The rare step by the House of Commons to appoint an ad hoc Committee to scrutinise the Draft Local Audit Bill not only shows there is widespread unease about the initial proposals to abolish the Audit Commission, but also provides an opportunity to tackle serious concerns about the effectiveness, cost, accountability and transparency of the future audit of public spending, says ACCA (the Association of Chartered Certified Accountants).
The ad hoc Committee, which has called for submissions by October 15, is looking at a range of specific issues around the proposals to replace the Audit Commission, including whether allowing local bodies to appoint their own independent external auditor will work and provide adequate safeguards; if it will lead to a cost saving and whether smaller firms can compete with larger bodies when it comes to the provision of audit services.
ACCA had already warned in 2011 that the draft Bill was not addressing all the checks and balances required for strong public audit, and had called on the Government to consider carefully whether the proposals would place significant amounts of public money at risk or would fail to provide assurance about value for money.
ACCA had also expressed serious concerns about how the decision to abolish the Audit Commission was made, saying there was ‘little excuse for policy that is made on the hoof’ and said it was disappointing the Minister could not provide any evidence to support the predicted £50m of savings that were announced by the Government in August 2010'. It also warned there was a risk that the approach that used the skills and experience of auditors to ensure the efficiency and effectiveness of public services would be lost - an issue which is now being consulted on by the ad hoc Committee.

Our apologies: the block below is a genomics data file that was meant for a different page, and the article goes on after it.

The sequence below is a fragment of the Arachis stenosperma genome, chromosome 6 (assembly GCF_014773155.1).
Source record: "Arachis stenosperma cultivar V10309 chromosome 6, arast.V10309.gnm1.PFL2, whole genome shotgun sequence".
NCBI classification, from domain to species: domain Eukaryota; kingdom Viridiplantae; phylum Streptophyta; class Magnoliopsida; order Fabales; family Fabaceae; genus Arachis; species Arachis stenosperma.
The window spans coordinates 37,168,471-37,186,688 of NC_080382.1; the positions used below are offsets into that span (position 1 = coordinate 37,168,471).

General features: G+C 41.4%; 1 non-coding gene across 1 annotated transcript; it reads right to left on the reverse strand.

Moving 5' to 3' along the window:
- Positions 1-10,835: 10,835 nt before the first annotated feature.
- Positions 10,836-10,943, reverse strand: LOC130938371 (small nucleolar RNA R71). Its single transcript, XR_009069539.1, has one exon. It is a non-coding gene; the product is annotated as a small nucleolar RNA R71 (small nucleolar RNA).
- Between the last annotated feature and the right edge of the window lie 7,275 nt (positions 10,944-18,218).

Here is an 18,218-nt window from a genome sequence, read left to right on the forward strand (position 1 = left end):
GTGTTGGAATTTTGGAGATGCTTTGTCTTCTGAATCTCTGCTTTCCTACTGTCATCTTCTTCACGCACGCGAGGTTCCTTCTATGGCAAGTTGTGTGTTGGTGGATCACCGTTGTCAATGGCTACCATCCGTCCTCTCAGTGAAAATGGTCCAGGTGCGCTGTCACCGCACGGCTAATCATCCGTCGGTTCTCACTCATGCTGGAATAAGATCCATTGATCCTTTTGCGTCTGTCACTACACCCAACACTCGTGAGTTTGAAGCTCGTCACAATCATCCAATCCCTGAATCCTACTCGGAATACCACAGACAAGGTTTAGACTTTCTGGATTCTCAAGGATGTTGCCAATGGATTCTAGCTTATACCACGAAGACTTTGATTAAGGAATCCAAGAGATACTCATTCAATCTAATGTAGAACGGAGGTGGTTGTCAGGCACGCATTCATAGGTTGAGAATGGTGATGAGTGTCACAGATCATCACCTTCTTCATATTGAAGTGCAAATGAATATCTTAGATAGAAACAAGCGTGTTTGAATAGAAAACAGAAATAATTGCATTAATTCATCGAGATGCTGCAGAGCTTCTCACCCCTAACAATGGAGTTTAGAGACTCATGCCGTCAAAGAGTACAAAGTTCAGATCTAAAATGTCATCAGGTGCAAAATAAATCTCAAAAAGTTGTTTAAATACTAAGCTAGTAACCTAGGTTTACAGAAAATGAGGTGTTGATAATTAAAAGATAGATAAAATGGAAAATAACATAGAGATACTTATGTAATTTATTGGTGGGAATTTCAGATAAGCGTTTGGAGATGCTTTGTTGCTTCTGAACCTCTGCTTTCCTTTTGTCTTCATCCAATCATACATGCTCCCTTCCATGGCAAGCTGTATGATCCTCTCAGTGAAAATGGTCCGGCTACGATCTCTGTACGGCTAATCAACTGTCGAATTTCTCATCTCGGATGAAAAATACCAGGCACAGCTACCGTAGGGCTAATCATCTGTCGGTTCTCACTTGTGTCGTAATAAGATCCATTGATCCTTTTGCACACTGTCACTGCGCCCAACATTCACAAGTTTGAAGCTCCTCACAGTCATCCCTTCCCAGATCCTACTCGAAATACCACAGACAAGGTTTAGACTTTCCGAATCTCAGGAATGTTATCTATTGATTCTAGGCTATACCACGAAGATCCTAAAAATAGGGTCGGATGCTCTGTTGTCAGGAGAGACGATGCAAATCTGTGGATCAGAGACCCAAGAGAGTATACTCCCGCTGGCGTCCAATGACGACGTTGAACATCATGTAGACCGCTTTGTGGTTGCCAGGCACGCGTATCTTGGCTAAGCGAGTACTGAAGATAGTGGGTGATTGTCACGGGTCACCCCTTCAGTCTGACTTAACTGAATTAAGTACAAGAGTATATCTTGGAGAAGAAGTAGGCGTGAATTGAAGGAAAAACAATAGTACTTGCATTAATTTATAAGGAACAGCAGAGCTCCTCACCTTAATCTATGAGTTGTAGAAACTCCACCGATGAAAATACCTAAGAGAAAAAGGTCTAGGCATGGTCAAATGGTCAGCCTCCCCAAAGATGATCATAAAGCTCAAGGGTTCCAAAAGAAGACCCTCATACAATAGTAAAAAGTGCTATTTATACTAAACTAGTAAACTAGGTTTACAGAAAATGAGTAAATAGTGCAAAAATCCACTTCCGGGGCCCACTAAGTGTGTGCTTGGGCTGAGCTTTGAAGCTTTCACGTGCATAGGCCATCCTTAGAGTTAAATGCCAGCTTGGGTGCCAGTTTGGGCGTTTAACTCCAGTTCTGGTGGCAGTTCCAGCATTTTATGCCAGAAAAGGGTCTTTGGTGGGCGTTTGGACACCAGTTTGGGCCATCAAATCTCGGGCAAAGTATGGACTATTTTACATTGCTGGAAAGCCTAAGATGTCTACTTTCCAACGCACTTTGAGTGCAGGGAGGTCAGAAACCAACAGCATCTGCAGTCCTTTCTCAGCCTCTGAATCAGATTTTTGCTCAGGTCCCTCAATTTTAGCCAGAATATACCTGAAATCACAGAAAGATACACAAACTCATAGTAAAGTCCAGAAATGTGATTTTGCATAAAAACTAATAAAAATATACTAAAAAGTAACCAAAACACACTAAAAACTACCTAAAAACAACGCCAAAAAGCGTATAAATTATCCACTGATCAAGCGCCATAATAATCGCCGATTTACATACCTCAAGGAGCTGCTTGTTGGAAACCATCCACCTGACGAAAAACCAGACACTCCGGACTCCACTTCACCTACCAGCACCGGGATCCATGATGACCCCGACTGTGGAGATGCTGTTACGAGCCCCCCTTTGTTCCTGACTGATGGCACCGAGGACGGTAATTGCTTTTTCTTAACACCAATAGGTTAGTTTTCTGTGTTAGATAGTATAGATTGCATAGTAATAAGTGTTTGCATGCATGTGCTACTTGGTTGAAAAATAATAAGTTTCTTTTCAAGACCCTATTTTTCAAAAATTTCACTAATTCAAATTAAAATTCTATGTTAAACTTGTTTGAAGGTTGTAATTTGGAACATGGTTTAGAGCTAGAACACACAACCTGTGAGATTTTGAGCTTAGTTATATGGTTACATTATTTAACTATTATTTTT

John Davies, Head of Technical at ACCA, said: 'We are delighted that the ad hoc Committee is to look in detail at a number of specific issues, some of which we raised in our initial response to the proposals. The Audit Commission has already lost a large number of excellent staff because of the abolition plans, and if we are to maintain a level of expertise in a complex and critical area, then it is vital these issues are reviewed and ruled on as quickly as possible.'